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NEPRA Rejects Lower Rate for Solar-Powered Consumer Buying Electricity

NEPRA rejects proposal to electricity rates for rooftop solar users.

The National Electric Power Regulatory Authority (NEPRA) has abandoned plans to change the prices of electricity purchased by DISCOs from net metering users after months of rumors’ and significant pressure from various government and corporate sectors.

The regulator previously considered the written and oral objections from stakeholders opposing the downgrade, but ultimately decided not to change the 2015 NEPRA (Alternative & Renewable Energy) Distributed Generation and Net Metering Regulation.

It “acknowledges” today that there are currently not many net metering units, making up less than 1% of the total energy purchased by DISCOs.

As per NEPRA, the economic advantages of net metering in terms of dumping more expensive electricity, saving money on foreign exchange, and eliminating grid inefficiencies are substantial.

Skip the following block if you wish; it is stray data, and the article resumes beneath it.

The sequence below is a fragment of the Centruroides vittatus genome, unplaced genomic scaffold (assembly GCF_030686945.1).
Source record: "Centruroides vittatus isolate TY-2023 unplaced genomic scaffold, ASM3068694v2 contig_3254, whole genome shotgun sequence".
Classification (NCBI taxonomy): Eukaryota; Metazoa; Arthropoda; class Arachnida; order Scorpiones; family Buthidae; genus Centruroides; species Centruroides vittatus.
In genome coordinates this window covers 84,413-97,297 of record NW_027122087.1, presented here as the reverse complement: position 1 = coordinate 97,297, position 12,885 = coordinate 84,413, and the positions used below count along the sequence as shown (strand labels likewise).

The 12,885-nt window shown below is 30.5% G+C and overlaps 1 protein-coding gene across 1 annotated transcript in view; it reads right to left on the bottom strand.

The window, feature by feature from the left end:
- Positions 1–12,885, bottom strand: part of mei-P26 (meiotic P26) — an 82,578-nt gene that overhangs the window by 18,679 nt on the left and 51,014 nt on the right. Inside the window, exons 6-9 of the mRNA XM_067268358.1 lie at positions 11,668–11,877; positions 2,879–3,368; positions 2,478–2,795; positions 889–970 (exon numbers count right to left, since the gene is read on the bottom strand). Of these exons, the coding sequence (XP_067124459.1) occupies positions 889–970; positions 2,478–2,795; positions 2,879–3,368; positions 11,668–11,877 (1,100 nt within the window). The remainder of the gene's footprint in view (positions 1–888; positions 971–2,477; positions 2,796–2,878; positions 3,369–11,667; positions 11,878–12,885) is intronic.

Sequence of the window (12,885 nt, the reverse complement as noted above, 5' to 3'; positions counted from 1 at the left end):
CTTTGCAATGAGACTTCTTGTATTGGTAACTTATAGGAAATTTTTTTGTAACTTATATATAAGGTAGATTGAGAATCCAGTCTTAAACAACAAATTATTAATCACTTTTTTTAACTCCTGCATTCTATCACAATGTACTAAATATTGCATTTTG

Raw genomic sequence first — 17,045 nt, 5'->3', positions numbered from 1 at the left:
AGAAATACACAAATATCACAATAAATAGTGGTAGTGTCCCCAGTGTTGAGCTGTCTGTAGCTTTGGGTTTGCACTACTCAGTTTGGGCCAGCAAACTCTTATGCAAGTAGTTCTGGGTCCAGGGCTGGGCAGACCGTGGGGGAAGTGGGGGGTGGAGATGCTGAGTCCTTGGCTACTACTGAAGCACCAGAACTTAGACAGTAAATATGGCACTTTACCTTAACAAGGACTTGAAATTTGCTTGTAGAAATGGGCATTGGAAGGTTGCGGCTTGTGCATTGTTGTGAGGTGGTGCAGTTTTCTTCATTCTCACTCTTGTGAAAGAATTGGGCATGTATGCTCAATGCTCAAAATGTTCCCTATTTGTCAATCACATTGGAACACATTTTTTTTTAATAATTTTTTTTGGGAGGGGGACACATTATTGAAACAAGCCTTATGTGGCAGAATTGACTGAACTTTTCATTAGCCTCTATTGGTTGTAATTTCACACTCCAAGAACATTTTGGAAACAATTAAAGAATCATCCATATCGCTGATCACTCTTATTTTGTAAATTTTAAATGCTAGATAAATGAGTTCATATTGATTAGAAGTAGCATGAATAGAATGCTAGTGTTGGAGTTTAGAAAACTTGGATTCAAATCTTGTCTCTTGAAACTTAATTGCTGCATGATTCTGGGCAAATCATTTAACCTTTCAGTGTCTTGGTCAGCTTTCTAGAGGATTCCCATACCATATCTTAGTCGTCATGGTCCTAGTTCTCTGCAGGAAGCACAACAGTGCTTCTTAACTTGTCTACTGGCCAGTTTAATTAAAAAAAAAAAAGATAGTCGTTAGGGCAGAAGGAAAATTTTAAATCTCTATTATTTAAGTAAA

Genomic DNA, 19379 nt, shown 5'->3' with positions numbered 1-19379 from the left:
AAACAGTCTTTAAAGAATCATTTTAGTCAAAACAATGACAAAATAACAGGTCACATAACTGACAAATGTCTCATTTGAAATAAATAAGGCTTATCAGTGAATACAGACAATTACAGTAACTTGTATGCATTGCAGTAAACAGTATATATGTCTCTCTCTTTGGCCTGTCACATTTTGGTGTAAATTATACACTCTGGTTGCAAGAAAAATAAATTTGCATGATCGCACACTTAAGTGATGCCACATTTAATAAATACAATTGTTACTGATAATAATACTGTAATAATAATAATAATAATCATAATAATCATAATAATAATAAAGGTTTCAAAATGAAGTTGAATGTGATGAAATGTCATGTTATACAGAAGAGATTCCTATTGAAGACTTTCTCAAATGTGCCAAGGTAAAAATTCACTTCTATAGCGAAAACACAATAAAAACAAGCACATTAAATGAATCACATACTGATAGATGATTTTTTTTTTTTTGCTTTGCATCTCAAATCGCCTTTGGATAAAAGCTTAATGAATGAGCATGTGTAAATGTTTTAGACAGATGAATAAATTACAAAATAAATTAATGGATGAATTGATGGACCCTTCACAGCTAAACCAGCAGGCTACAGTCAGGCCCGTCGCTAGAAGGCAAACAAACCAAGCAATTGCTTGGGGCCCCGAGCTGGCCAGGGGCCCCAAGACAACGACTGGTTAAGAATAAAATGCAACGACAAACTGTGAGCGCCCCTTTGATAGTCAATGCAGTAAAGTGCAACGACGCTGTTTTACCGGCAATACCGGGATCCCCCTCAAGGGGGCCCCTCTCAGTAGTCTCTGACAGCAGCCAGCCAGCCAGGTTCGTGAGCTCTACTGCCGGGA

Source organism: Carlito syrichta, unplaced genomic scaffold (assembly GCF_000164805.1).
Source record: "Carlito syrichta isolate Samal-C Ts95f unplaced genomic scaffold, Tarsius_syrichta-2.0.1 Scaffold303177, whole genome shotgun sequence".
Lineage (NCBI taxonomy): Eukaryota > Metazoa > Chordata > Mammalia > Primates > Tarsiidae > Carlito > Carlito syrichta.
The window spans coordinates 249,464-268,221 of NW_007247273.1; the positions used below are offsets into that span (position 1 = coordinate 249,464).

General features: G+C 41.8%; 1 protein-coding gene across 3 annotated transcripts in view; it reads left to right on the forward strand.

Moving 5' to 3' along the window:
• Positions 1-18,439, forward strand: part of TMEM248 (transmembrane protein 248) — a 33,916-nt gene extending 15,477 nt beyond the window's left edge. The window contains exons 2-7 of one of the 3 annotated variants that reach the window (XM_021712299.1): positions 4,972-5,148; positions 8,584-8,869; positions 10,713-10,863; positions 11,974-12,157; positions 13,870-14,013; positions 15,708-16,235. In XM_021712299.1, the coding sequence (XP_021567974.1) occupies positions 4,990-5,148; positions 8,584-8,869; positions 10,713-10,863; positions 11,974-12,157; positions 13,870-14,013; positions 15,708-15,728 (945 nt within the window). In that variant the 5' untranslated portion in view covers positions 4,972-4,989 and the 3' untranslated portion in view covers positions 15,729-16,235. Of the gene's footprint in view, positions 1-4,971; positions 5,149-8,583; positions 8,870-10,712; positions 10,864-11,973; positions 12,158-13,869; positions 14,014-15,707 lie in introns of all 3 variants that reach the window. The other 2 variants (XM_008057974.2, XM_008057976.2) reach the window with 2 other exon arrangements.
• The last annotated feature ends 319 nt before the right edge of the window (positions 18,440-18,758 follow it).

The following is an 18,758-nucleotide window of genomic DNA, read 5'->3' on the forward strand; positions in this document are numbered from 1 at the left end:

The Authority seemed determined to reduce the rate of Rs. 19.32 per unit and replace it with the National Energy Purchase Price (NAEPP) of Rs. 9 per unit in order to raise the sale price of net metering power slightly above the cost of solar projects, so the new perspective is unexpected.

Relevantly, NEPRA suggested NAEPP in Sub-Regulation 5 of Regulation 14 of the Regulations, which started the process of revising the NEPRA (Alternative & Renewable Energy) Distributed Generation and Net Metering Regulations, 2015 about five months ago.

The propose amendment was advertise in newspapers for 30 days to gauge public opinion.

Because of the numerous strong comments from different stakeholders and media stories, the Authority decided to hold a public hearing on the subject on September 27, 2022. Newspapers and the NEPRA website at the time also featured an announcement of the public hearing.

At the hearing, the public and consumers firmly opposed the proposed amendments, arguing that net metering is one of the most efficient methods.

Incurring low distribution losses and requiring no investment in distribution infrastructure, and that the proposed amendment in the Regulations would deter net metering/solar installation.

After months of deliberation, the Authority has given in to pressure from top government officials and private sector investors.

Where as despite the Authority initially emerging confident during the hearing that it would be able to lower the rates of solar electricity purchased by DISCOs from Green Meter holders.

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